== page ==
Undoubtedly the most spectacular and best known of the museum’s buildings is the Roundhouse, which is a National Historic Landmark. The Roundhouse was built to service and repair passenger cars and replaced a similar shop destroyed by fire in February of 1883. Completed by the B&O in 1884 at a cost of $100,471.97, this 22-sided structure is 245 feet in diameter, 135 feet high and contains almost 1 acre beneath its slate roof. Designed by noted architect E. Francis Baldwin, this unique structure was practical as well as magnificent. Built of wrought-iron, brick, wood, and slate, it contained 22 bays, a turntable, and three rows of windows that allowed the maximum amount of natural light to enter the building.
In the middle of the Roundhouse is the 60-foot turntable. It was used to position passenger cars in an available bay for necessary repairs and work. The turntable uses no electricity and relies on central ball barrings to freely rotate equipment. When centered properly, a single person can push the turntable. The museum continues to use the original equipment in the turntable. To attend the next Turntable Demonstration, see our Calendar of Events.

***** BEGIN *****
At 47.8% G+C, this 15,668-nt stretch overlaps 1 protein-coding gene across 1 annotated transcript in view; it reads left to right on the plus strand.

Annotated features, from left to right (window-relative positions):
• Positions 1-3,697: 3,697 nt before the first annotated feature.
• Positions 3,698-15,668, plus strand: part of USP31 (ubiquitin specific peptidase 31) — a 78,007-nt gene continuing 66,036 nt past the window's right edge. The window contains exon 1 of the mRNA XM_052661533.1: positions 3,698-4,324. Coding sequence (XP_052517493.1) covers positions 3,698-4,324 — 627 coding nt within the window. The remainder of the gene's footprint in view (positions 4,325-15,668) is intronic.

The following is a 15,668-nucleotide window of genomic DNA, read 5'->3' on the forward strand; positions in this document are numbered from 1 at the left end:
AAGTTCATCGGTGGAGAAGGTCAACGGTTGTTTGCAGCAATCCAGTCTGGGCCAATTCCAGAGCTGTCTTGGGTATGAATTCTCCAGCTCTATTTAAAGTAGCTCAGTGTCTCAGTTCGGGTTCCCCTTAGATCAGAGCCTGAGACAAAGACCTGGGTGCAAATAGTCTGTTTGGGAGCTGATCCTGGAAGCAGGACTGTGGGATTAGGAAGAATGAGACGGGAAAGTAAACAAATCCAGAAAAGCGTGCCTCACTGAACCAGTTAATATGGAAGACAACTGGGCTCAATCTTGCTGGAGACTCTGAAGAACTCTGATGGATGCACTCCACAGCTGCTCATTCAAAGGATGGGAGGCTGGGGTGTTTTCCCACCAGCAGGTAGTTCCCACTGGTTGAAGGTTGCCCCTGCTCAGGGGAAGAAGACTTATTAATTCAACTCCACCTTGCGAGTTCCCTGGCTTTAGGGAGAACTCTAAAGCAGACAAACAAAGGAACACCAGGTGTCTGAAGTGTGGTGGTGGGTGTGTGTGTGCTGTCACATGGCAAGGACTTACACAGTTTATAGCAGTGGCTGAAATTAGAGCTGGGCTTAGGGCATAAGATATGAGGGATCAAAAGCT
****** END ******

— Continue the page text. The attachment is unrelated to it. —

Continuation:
By the 1920s, passenger cars became increasingly longer, and the Roundhouse’s usefulness was limited due to the small size of the turntable. Subsequently the building was used less and less. The building was saved from demolition when it became the main exhibit hall for the museum, then the Baltimore and Ohio Transportation Museum, in 1953, and housed the B&O Railroad’s historic collection of early American locomotives and rolling stock.
In February 2003, after a record snowfall, the western half of the roof collapsed, dropping thousands of pounds of slate, iron, and wood onto many significant locomotives, rolling stock, and causing extensive damage to the structure. After great effort, the debris was removed, and the remaining portions of the roof were replaced in a process that took 22 months to complete. During reconstruction, the interior of the building was returned to its 1884 appearance. Today, the Roundhouse contains exhibits and the most significant collection of 19th century railroad equipment in the world.
Can't Get Enough?
There’s even more to explore. Check out this and other unique pieces from our collection.
Did You Know?
The United States Railroad Administration built the government’s first locomotive, a Mikado, in just 20 days.